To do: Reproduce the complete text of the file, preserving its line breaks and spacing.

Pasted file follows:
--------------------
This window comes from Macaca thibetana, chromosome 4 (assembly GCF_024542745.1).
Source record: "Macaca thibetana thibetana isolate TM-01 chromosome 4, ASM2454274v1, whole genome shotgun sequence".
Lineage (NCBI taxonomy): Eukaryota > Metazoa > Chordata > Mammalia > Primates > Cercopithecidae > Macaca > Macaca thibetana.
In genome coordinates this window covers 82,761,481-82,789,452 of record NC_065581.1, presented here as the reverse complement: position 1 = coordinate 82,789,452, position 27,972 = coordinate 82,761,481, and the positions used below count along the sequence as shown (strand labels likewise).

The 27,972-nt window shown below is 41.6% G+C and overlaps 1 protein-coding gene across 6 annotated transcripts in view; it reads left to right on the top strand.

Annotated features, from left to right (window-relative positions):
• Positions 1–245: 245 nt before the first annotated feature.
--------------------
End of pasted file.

This window comes from Macaca thibetana, chromosome 4 (assembly GCF_024542745.1).
Source record: "Macaca thibetana thibetana isolate TM-01 chromosome 4, ASM2454274v1, whole genome shotgun sequence".
Lineage (NCBI taxonomy): Eukaryota > Metazoa > Chordata > Mammalia > Primates > Cercopithecidae > Macaca > Macaca thibetana.
In genome coordinates this window covers 82,761,481-82,789,452 of record NC_065581.1, presented here as the reverse complement: position 1 = coordinate 82,789,452, position 27,972 = coordinate 82,761,481, and the positions used below count along the sequence as shown (strand labels likewise).

The 27,972-nt window shown below is 41.6% G+C and overlaps 1 protein-coding gene across 6 annotated transcripts in view; it reads left to right on the top strand.

Annotated features, from left to right (window-relative positions):
• Positions 1–245: 245 nt before the first annotated feature.